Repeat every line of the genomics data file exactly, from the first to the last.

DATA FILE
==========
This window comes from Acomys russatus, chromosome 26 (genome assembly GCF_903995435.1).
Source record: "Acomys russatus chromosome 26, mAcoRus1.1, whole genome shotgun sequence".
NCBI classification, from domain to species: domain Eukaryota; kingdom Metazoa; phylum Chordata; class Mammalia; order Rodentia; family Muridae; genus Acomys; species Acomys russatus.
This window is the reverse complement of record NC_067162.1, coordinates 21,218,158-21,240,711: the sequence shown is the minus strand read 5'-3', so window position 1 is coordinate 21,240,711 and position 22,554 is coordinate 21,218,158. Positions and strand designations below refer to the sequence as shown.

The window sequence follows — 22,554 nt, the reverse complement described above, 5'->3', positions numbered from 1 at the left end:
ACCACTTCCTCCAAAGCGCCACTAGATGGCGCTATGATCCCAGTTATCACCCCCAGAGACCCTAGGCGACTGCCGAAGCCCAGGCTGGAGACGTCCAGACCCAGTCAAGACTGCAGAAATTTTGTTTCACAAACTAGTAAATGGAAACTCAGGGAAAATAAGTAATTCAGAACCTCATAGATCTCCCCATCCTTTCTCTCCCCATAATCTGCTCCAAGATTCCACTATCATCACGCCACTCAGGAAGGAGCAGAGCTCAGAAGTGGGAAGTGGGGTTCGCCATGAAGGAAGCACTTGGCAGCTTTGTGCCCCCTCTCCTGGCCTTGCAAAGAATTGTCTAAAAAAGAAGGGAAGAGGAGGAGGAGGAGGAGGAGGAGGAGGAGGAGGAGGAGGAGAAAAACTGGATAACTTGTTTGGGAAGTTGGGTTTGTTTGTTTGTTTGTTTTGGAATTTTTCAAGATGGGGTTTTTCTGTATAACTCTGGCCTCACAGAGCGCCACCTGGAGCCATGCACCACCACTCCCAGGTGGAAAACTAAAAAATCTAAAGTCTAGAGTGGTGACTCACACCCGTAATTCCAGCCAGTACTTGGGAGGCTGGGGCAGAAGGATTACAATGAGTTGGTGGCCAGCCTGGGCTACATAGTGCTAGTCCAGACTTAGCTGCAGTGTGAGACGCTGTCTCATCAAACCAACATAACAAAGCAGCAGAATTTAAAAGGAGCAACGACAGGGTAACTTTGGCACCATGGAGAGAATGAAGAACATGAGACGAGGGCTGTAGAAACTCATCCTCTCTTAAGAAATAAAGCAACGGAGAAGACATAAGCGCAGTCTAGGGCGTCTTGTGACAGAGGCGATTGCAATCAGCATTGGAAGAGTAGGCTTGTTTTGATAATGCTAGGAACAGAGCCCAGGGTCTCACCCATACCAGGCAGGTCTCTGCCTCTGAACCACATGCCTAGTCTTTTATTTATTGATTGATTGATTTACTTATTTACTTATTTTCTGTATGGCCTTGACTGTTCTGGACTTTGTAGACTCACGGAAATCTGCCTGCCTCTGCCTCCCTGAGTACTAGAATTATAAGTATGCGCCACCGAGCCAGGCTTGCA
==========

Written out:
This window comes from Acomys russatus, chromosome 26 (genome assembly GCF_903995435.1).
Source record: "Acomys russatus chromosome 26, mAcoRus1.1, whole genome shotgun sequence".
NCBI classification, from domain to species: domain Eukaryota; kingdom Metazoa; phylum Chordata; class Mammalia; order Rodentia; family Muridae; genus Acomys; species Acomys russatus.
This window is the reverse complement of record NC_067162.1, coordinates 21,218,158-21,240,711: the sequence shown is the minus strand read 5'-3', so window position 1 is coordinate 21,240,711 and position 22,554 is coordinate 21,218,158. Positions and strand designations below refer to the sequence as shown.

The window sequence follows — 22,554 nt, the reverse complement described above, 5'->3', positions numbered from 1 at the left end:
ACCACTTCCTCCAAAGCGCCACTAGATGGCGCTATGATCCCAGTTATCACCCCCAGAGACCCTAGGCGACTGCCGAAGCCCAGGCTGGAGACGTCCAGACCCAGTCAAGACTGCAGAAATTTTGTTTCACAAACTAGTAAATGGAAACTCAGGGAAAATAAGTAATTCAGAACCTCATAGATCTCCCCATCCTTTCTCTCCCCATAATCTGCTCCAAGATTCCACTATCATCACGCCACTCAGGAAGGAGCAGAGCTCAGAAGTGGGAAGTGGGGTTCGCCATGAAGGAAGCACTTGGCAGCTTTGTGCCCCCTCTCCTGGCCTTGCAAAGAATTGTCTAAAAAAGAAGGGAAGAGGAGGAGGAGGAGGAGGAGGAGGAGGAGGAGGAGGAGGAGAAAAACTGGATAACTTGTTTGGGAAGTTGGGTTTGTTTGTTTGTTTGTTTTGGAATTTTTCAAGATGGGGTTTTTCTGTATAACTCTGGCCTCACAGAGCGCCACCTGGAGCCATGCACCACCACTCCCAGGTGGAAAACTAAAAAATCTAAAGTCTAGAGTGGTGACTCACACCCGTAATTCCAGCCAGTACTTGGGAGGCTGGGGCAGAAGGATTACAATGAGTTGGTGGCCAGCCTGGGCTACATAGTGCTAGTCCAGACTTAGCTGCAGTGTGAGACGCTGTCTCATCAAACCAACATAACAAAGCAGCAGAATTTAAAAGGAGCAACGACAGGGTAACTTTGGCACCATGGAGAGAATGAAGAACATGAGACGAGGGCTGTAGAAACTCATCCTCTCTTAAGAAATAAAGCAACGGAGAAGACATAAGCGCAGTCTAGGGCGTCTTGTGACAGAGGCGATTGCAATCAGCATTGGAAGAGTAGGCTTGTTTTGATAATGCTAGGAACAGAGCCCAGGGTCTCACCCATACCAGGCAGGTCTCTGCCTCTGAACCACATGCCTAGTCTTTTATTTATTGATTGATTGATTTACTTATTTACTTATTTTCTGTATGGCCTTGACTGTTCTGGACTTTGTAGACTCACGGAAATCTGCCTGCCTCTGCCTCCCTGAGTACTAGAATTATAAGTATGCGCCACCGAGCCAGGCTTGCA